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Growing complexity in tyres will raise costs

Aftersales departments will need to prepare for large diameter, technologically advanced tyres that will require greater technical skill to fit.

That’s a future predicted by analysts at Continental Tyres UK, based on recent trends, forthcoming legislation and continuing demand from carmakers for reduced weight.

Relationships with tyre suppliers will be key as workshops face a growing range of tyre sizes and specifications, with some even bespoke for particular cars or brands.

Customers will demand rapid availability of replacement tyres, because carmakers’ desire to cut unnecessary weight from vehicles will replace the spare or space-saver wheel with run-flat tyres or temporary repair sealants.

Significant changes have already occurred in the tyre market to cope with the increased power and weight of modern cars.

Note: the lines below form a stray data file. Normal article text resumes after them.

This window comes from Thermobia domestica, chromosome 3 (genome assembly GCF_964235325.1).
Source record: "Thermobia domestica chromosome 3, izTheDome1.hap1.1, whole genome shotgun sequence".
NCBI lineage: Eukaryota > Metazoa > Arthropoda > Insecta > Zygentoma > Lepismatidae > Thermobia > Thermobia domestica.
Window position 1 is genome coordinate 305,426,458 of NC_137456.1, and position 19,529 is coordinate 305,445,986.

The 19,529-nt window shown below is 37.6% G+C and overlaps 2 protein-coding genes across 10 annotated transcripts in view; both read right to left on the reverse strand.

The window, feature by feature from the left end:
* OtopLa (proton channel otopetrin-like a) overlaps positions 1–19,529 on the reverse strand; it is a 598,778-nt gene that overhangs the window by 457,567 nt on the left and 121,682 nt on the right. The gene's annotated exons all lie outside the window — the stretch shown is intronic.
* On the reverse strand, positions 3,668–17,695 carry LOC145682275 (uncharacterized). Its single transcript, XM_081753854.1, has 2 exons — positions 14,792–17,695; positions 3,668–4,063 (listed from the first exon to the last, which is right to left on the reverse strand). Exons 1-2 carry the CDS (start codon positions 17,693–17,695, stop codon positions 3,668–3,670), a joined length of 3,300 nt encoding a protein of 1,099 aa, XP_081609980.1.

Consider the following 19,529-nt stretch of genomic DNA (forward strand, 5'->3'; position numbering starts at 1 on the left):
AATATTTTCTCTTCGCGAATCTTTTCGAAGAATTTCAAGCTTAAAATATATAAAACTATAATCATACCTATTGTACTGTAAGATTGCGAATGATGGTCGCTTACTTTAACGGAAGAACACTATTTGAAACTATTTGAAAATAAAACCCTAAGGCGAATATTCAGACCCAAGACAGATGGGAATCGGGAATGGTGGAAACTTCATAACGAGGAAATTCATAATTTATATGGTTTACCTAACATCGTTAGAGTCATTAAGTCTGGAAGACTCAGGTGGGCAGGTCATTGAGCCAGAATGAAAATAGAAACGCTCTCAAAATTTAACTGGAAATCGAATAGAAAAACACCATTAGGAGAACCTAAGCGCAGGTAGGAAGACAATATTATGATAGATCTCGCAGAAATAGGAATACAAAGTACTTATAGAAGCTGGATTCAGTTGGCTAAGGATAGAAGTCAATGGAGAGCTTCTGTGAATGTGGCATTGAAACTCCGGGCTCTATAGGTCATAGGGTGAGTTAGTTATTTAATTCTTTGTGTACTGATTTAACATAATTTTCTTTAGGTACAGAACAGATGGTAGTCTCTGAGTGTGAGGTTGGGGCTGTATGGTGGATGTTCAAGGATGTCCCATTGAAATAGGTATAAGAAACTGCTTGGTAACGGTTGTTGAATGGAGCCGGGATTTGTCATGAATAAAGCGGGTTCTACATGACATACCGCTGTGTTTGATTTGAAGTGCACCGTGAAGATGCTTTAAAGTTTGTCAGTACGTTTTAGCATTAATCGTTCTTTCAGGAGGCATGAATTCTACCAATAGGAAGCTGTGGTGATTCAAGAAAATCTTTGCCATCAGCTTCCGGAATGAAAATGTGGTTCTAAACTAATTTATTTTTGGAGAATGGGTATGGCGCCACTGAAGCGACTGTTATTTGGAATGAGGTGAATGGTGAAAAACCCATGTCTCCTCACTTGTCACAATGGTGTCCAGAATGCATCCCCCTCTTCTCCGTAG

Peter Robb, Continental Tyres product manager, says: “Mirroring the proliferation of body styles in the car market, the tyre market has witnessed a proliferation of sizes. Instead of 200 sizes covering the market in 1997, there are now well over 300 different tyre sizes to choose from just for cars.”

He adds: “For the first time a 17in tyre has made it into the top 10 list and an 18in tyre is in the top 30 selling sizes of 2006. These trends look set to continue.”

Continental’s data shows The W/Z rated tyre, approved for speeds up to 187mph, has increased in volume terms by 600% since 1997. It now represents 21% of car tyre sales. Meanwhile S/T rated tyres, still the number one seller, now make up 28.2% of the market compared to 61.8% in 1997.

Growth in the use of tyre pressure monitoring systems (TPMS) and run-flats may require more equipment and training for tyre fitters, particularly at independent businesses, which have no carmaker support.

Roger Sanders, Continental technical services director, says that as some TPMS use an electronic sensor fitted in the tyre valve, it’s no longer a case of simply removing an old tyre and fitting a new one.

“I can see a war developing between the franchised dealer and the independent installer,” Sanders adds.

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